By midsummer Shaun’s employing church was no nearer solving its legal requirement to house us. And our rented accommodation was almost at the end of its term.
Unusually for the CofE there was no shortage of money. But the will wasn’t there. The vicar was right to have recognised his need for Shaun on his team. But he had failed to explain this need to his congregation. And as he had considerably less brain (which was why he needed Shaun) and a very great deal less money (he was only the vicar) than a number of powerful personalities in his flock, he wasn’t in charge of much. Neither church nor budget.
One way to cope with feelings of inadequacy is to bully those under you. And one of those under him now, was me: we had given up our home on the assurance that we would be provided with another. By trusting, we had put ourselves at the mercy of others.
All the affordable suggestions I put forward – if the church invested differently and rented instead of buying, we could be housed easily – were ruled out. Partly on principle, see above. And partly because the vicar couldn’t understand the arithmetic. See above.
So Shaun himself was tasked with the impossible: to find a house, within the budget and the city, large enough for his family.
After months of viewings – he was visiting houses most days, as well as fulfilling his work commitments – each emphasising more than the last the inadequacy of the sum agreed, he found a house with the specified number of bedrooms.
I was too demoralised to view it. If we had no choice, what was the point? I was teetering on the abyss already. Adequate unto the day would be the evil thereof: I knew I’d cope better if I faced it when we had to move, not before.
With more cunning than compassion, the church’s administrator tricked me into seeing it. I went up into the bedroom that was to be ours – windows just below the ceiling, as in a prison – and sat on the bed heaving in despair. The kind old lady selling stayed tactfully downstairs. Shaun came up, put his arms around the wreck that was now his wife and promised me we needn’t live there.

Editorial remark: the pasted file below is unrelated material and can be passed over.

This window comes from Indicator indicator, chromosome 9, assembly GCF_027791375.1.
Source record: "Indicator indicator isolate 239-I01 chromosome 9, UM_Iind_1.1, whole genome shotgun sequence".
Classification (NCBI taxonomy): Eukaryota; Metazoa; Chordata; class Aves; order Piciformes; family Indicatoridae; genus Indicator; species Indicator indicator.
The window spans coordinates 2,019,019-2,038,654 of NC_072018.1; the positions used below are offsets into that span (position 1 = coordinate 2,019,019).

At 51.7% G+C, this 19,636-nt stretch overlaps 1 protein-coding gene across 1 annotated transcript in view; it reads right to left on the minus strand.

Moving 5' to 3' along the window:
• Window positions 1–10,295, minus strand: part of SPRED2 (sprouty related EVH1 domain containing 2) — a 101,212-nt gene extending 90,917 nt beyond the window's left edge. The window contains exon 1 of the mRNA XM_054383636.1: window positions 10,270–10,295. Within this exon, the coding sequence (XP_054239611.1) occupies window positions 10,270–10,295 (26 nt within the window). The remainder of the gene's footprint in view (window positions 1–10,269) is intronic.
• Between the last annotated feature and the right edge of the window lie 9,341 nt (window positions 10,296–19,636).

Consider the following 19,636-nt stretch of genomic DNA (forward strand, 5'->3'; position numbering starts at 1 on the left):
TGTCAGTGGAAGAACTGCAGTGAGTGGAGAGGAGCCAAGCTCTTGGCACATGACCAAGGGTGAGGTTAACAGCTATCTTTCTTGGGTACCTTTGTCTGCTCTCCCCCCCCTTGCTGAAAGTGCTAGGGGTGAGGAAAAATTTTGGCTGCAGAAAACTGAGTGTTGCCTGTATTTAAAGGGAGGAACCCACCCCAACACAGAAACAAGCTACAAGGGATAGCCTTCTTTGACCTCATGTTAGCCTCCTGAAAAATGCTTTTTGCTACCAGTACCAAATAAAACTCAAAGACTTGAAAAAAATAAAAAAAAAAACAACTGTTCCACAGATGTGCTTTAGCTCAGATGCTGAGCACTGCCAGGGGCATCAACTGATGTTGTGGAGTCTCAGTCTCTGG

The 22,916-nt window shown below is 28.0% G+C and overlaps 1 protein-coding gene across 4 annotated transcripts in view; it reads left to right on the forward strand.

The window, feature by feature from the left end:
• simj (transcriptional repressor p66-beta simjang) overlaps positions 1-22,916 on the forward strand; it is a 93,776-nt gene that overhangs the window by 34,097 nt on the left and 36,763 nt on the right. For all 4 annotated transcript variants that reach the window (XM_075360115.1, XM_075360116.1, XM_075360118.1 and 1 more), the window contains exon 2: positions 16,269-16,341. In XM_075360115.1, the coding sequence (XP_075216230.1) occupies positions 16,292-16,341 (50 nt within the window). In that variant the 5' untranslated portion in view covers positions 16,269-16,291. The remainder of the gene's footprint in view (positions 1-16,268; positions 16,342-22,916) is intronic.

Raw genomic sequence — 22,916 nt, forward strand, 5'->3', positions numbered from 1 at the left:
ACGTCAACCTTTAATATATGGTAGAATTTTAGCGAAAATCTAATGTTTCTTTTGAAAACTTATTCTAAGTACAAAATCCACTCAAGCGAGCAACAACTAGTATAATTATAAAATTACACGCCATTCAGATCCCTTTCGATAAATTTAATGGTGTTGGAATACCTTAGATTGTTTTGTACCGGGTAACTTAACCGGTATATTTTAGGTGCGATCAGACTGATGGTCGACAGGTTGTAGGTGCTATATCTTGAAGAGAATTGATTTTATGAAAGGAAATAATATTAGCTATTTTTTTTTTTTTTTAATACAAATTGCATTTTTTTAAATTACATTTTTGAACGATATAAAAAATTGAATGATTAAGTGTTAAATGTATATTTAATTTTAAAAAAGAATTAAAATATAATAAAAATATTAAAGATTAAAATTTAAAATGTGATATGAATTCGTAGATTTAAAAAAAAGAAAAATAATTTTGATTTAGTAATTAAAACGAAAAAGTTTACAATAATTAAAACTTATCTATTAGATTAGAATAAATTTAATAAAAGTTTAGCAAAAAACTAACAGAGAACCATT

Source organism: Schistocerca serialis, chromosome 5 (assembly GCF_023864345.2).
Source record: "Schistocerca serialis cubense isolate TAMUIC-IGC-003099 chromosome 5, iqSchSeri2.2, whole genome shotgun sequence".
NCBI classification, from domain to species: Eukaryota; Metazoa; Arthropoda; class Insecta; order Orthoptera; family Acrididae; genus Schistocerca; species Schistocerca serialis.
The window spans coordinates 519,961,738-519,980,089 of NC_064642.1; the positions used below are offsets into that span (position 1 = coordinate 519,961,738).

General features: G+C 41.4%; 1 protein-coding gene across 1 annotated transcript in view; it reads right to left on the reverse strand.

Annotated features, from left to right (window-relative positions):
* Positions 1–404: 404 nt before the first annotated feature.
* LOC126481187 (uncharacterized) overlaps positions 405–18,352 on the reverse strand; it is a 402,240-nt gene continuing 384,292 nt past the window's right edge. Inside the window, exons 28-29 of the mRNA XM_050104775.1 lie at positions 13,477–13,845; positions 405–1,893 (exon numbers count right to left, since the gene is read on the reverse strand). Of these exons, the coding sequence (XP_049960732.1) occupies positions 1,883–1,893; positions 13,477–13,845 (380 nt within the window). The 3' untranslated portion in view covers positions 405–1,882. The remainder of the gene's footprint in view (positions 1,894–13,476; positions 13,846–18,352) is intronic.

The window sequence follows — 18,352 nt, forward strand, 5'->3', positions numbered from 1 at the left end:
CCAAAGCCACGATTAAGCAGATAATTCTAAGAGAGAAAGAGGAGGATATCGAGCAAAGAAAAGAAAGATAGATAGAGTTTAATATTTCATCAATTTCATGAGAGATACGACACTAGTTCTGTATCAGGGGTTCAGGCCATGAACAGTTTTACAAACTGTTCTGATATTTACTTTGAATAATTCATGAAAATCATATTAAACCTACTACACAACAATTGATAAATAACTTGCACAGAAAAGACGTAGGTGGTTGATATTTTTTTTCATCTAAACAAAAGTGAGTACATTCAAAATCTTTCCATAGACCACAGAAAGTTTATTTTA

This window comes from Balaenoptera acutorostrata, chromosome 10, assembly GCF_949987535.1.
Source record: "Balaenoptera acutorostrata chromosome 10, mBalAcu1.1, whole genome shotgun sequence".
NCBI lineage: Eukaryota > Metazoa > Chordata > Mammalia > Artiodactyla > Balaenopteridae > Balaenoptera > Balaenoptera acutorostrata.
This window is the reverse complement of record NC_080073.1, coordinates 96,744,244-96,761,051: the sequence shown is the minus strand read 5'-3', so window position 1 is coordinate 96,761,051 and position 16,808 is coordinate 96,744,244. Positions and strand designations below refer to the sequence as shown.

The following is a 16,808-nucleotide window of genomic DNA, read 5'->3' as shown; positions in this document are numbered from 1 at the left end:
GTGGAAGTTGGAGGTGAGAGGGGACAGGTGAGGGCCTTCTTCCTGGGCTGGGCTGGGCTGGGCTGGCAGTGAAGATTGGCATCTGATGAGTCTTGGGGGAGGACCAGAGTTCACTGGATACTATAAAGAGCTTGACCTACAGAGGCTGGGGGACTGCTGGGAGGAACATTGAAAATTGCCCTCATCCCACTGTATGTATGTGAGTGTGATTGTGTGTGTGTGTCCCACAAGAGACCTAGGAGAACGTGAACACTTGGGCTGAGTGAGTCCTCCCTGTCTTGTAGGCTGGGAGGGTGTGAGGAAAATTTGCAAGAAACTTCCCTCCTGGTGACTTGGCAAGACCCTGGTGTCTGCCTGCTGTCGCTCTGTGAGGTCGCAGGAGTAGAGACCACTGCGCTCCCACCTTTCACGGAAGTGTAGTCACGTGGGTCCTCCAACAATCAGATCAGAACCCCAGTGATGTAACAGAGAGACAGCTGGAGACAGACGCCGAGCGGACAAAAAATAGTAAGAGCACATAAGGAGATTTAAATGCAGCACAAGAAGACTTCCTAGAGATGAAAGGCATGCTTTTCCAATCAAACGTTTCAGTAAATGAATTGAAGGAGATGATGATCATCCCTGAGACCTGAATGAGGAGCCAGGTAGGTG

But what alternative?
I could only think of one thing. I would have to move back to my parents’. I could not hold onto my increasingly struggling sanity, continuing to care for my family, if I stayed where I was, feeling so bullied and manipulated.
I could bear the burdens God Himself put on me. Not more.
Better leave, than drown in the deep despair opening up beneath me. Shaun would have to find work elsewhere. We would be together again when he could.
It was Bink who had the moral courage to write to the Parochial Church Council.
“If you buy this house, you will split my parents,” she told them. “My baby sister Rosie will lose either her mother or her father.”
You think this might ring alarm bells? One of the first requirements on a church minister is to model family life.
The letter never reached its intended recipients. The vicar shared it with his churchwardens. All three agreed to ignore it.
I draw two lessons.
However the dæmons torment her, Bink is still the dear, true, indomitable Bink. Sometimes she can do nothing but scream – as you would, stretched on a rack. But she is not destroyed. Injustice, unkindness, most of all harm to a child, all rouse her to fight for others.
When dementia crept into my dearest mother’s finest brain, she was still my mother: she loved us as much as ever; smiled at the sun in happiest gratitude as she ever had.
And when Bink is healed and whole again, she will emerge. You read it here first.
She will stun the world.
The other concerns discrimination.
In a few days’ time, my father will be 101. Some time ago I employed a mother-and-daughter team to clean his rooms. After they left he couldn’t find the Victorian casserole pot which had been his mother’s, which he and my mother had used for potato peelings throughout their thirty years’ retirement together. It should have been full of vegetable parings, under his sink, needing cleaning.
First the claimed they had never seen it… and when pressed, that he had told them to throw it away.
Far more infuriating even than the loss of the pot (I found a replacement on eBay) was the insult. My father’s brain is as sharp as a pen. Every evening he puts me through Virgil or Sophocles, incisive as a laser.
But, “She can’t challenge what her dotty old father might have said,” I could hear them thinking.
The same towards Bink. “She’s nuts. We needn’t listen to her.”
The next day, however, the vicar called round with a present for her.
A trout he had caught himself (he might have done better tending his sheep) and a bottle of Liebfraumilch.
I grilled the trout for supper but Bink wouldn’t touch it.
And Bink, of course, was right.
If they had listened to her, the church could have saved itself years of pain, a six-figure loss on a house which plummeted in value, much more again on another employment expense and one of the finest members of staff they ever had.
She was right about the trout, too.
I never throw an apple core away. But when the he turned up again, much later, with a brace of pheasant he had shot himself (time better spent preparing his sermons, perhaps?) I didn’t expend energy plucking or gutting it.
It went straight in the bin.